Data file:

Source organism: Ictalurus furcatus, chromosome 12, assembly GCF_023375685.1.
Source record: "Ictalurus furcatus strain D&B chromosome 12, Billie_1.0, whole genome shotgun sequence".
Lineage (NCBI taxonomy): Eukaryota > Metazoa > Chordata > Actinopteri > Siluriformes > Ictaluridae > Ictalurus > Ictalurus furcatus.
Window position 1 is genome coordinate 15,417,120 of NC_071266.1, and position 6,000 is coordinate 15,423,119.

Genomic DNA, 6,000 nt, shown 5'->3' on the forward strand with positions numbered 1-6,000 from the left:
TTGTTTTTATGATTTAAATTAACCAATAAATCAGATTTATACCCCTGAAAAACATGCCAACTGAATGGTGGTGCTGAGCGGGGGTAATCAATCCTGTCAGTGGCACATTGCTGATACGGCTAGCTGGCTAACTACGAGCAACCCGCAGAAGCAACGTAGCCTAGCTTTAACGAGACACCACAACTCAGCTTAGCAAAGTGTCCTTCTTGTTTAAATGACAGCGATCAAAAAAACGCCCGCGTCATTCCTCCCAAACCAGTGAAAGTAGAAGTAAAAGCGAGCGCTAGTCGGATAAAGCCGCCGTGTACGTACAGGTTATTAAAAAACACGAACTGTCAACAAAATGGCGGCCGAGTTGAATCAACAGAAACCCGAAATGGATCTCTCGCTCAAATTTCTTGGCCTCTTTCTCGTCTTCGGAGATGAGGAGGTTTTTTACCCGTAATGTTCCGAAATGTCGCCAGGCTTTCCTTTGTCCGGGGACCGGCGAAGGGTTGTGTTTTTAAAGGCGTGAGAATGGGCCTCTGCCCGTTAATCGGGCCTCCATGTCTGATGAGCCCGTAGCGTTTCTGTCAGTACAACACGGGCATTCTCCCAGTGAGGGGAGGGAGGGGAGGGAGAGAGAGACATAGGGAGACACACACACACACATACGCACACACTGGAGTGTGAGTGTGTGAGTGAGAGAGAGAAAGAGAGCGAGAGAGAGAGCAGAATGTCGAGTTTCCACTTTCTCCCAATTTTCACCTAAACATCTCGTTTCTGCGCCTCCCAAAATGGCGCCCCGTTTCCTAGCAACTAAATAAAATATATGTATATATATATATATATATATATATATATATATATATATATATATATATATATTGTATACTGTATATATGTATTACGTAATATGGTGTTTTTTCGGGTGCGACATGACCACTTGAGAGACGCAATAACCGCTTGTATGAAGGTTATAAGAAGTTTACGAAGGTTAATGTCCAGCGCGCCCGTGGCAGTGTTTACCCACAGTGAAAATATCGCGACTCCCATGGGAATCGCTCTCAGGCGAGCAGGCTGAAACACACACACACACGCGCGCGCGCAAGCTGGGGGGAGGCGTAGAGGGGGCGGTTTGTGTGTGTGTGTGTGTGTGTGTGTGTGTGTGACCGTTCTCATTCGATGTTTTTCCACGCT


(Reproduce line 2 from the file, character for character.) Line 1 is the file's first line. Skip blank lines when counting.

Source record: "Ictalurus furcatus strain D&B chromosome 12, Billie_1.0, whole genome shotgun sequence".